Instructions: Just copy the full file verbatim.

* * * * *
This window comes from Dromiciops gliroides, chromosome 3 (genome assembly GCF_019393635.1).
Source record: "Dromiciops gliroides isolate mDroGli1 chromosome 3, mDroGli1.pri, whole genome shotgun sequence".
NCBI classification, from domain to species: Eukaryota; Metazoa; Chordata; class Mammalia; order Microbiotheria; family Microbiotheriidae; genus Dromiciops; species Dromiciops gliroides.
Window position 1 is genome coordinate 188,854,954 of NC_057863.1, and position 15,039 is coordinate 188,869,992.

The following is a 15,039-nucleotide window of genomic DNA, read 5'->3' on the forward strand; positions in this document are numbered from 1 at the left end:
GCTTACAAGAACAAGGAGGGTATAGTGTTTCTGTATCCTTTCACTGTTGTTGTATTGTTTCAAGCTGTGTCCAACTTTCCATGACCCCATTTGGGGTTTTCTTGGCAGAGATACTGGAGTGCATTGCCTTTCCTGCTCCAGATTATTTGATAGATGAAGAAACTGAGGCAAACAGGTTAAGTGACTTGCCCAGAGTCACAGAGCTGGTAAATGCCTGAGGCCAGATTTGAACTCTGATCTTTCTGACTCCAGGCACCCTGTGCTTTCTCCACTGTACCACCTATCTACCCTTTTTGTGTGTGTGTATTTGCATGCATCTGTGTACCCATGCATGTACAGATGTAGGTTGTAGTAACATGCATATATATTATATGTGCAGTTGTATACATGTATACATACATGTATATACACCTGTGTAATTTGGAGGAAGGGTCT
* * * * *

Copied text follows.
This window comes from Dromiciops gliroides, chromosome 3 (genome assembly GCF_019393635.1).
Source record: "Dromiciops gliroides isolate mDroGli1 chromosome 3, mDroGli1.pri, whole genome shotgun sequence".
NCBI classification, from domain to species: Eukaryota; Metazoa; Chordata; class Mammalia; order Microbiotheria; family Microbiotheriidae; genus Dromiciops; species Dromiciops gliroides.
Window position 1 is genome coordinate 188,854,954 of NC_057863.1, and position 15,039 is coordinate 188,869,992.

The following is a 15,039-nucleotide window of genomic DNA, read 5'->3' on the forward strand; positions in this document are numbered from 1 at the left end:
GCTTACAAGAACAAGGAGGGTATAGTGTTTCTGTATCCTTTCACTGTTGTTGTATTGTTTCAAGCTGTGTCCAACTTTCCATGACCCCATTTGGGGTTTTCTTGGCAGAGATACTGGAGTGCATTGCCTTTCCTGCTCCAGATTATTTGATAGATGAAGAAACTGAGGCAAACAGGTTAAGTGACTTGCCCAGAGTCACAGAGCTGGTAAATGCCTGAGGCCAGATTTGAACTCTGATCTTTCTGACTCCAGGCACCCTGTGCTTTCTCCACTGTACCACCTATCTACCCTTTTTGTGTGTGTGTATTTGCATGCATCTGTGTACCCATGCATGTACAGATGTAGGTTGTAGTAACATGCATATATATTATATGTGCAGTTGTATACATGTATACATACATGTATATACACCTGTGTAATTTGGAGGAAGGGTCT